Commentary Magazine


Contentions

Mixed Reviews for Perry’s Optional Flat Tax

Rick Perry just gave a red-meat-heavy speech on his “Cut, Balance and Grow” plan (which he also outlined this morning at the Wall Street Journal). But he was light on specifics. Here’s what we know about the plan so far:

  1. He’s proposing an optional flat tax of 20 percent, allowing Americans to keep their current income tax rate if they prefer.
  2. The new rate “preserves mortgage interest, charitable and state and local tax exemptions for families earning less than $500,000 annually, and it increases the standard deduction to $12,500 for individuals and dependents.”
  3. His plan abolishes the death tax.
  4. It lowers the corporate tax rate to 20 percent.
  5. Eliminates the tax on Social Security benefits.
  6. Caps federal spending at 18 percent of GDP, freezes federal wages and hiring.
  7. Allows younger workers the option of placing their Social Security contributions in private accounts.

Perry also touched on Medicare and Medicaid reform (he proposes raising the age of Medicare recipients and handing over Medicaid to the states, among other ideas). It was a good speech. Perry was articulate. The question is whether he’ll be able to make the same arguments off-the-cuff. Based on Perry’s Q&A with the New York Times this morning – in which, as Jonathan wrote, he veered off once again into birtherism while trying to sell his plan – this is definitely a concern.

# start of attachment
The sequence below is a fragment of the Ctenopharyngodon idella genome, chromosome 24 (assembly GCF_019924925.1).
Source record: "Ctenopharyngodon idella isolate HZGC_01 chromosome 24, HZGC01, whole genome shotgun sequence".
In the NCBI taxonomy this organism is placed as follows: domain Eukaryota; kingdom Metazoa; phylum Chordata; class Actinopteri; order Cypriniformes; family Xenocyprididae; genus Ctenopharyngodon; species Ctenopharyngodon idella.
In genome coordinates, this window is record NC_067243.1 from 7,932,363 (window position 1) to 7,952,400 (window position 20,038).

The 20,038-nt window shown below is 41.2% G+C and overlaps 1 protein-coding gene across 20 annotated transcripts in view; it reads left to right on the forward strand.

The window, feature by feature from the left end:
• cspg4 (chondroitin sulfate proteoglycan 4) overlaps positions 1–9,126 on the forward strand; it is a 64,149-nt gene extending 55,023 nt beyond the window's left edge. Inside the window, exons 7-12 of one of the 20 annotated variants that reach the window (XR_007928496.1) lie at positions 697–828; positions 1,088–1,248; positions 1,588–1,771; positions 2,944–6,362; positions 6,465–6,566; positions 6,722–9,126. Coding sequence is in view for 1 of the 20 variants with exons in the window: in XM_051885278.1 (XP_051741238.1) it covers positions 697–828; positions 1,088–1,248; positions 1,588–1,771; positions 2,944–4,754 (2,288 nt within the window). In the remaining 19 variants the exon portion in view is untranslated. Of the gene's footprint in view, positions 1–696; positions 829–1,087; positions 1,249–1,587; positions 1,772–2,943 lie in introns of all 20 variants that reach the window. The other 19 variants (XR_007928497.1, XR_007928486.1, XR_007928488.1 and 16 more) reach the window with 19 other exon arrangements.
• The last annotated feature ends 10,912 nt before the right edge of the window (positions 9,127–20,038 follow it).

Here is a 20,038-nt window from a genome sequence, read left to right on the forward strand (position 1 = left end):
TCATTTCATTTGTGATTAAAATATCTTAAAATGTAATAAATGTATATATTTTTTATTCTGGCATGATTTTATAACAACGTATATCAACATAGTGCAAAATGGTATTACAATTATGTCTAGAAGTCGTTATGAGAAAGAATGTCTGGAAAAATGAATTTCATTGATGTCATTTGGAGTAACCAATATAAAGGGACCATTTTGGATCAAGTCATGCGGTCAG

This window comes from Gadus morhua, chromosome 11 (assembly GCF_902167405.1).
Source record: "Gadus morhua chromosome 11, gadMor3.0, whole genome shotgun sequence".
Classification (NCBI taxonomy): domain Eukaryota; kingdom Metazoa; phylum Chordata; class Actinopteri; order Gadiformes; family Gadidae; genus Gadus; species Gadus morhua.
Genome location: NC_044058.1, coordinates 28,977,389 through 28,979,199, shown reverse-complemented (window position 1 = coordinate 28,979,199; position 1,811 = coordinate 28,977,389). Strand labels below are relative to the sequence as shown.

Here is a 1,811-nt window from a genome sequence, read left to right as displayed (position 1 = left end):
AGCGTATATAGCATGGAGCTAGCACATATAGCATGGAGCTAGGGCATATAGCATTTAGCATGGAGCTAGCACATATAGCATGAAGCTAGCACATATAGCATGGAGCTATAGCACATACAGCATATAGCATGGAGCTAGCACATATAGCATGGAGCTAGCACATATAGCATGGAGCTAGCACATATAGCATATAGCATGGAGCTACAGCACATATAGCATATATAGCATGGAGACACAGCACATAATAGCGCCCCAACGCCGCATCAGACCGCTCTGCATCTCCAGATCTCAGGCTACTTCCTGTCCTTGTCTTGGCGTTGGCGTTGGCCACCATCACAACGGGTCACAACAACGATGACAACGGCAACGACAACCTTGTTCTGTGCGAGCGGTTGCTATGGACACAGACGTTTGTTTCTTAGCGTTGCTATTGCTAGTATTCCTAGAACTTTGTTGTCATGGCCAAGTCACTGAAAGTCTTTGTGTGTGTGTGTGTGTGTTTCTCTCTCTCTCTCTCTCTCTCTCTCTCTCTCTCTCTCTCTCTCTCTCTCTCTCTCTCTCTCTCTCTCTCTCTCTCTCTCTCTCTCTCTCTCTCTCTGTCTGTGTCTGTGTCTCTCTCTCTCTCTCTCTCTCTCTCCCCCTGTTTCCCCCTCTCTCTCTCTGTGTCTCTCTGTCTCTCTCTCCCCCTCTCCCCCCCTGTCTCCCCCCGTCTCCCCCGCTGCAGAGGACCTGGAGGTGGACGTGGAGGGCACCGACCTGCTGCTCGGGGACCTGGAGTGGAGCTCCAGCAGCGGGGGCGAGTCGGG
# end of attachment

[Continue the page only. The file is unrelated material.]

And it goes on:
As for the substance of the plan itself, there is a lot for conservatives to love. James Pethokoukis writes:

It creates a flattish consumption tax that reduces penalties on work, saving, and investment. That could add at least a half percentage point to long-term GDP growth going forward with an immediate boost from reduced business/investor/consumer uncertainty. And if it does kill the healthcare tax exclusion, that would go a long way toward creating a consumer-driven healthcare market.

But of course it also has its faults. The most obvious one at the moment is the fact that it’s “optional” – Americans can choose to keep their current income tax rate over the flat tax. Pethoukis calls this “gimmicky.” Not only that, it seems to contradict Perry’s key argument that his plan would simplify the current tax system. Adding another element to the current system could actually make it more complicated.


Join the discussion…

Are you a subscriber? Log in to comment »

Not a subscriber? Join the discussion today, subscribe to Commentary »





Welcome to Commentary Magazine.
We hope you enjoy your visit.
As a visitor to our site, you are allowed 8 free articles this month.
This is your first of 8 free articles.

If you are already a digital subscriber, log in here »

Print subscriber? For free access to the website and iPad, register here »

To subscribe, click here to see our subscription offers »

Please note this is an advertisement skip this ad
Clearly, you have a passion for ideas.
Subscribe today for unlimited digital access to the publication that shapes the minds of the people who shape our world.
Get for just
YOU HAVE READ OF 8 FREE ARTICLES THIS MONTH.
FOR JUST
YOU HAVE READ OF 8 FREE ARTICLES THIS MONTH.
FOR JUST
Welcome to Commentary Magazine.
We hope you enjoy your visit.
As a visitor, you are allowed 8 free articles.
This is your first article.
You have read of 8 free articles this month.
YOU HAVE READ 8 OF 8
FREE ARTICLES THIS MONTH.
for full access to
CommentaryMagazine.com
INCLUDES FULL ACCESS TO:
Digital subscriber?
Print subscriber? Get free access »
Call to subscribe: 1-800-829-6270
You can also subscribe
on your computer at
CommentaryMagazine.com.
LOG IN WITH YOUR
COMMENTARY MAGAZINE ID
Don't have a CommentaryMagazine.com log in?
CREATE A COMMENTARY
LOG IN ID
Enter you email address and password below. A confirmation email will be sent to the email address that you provide.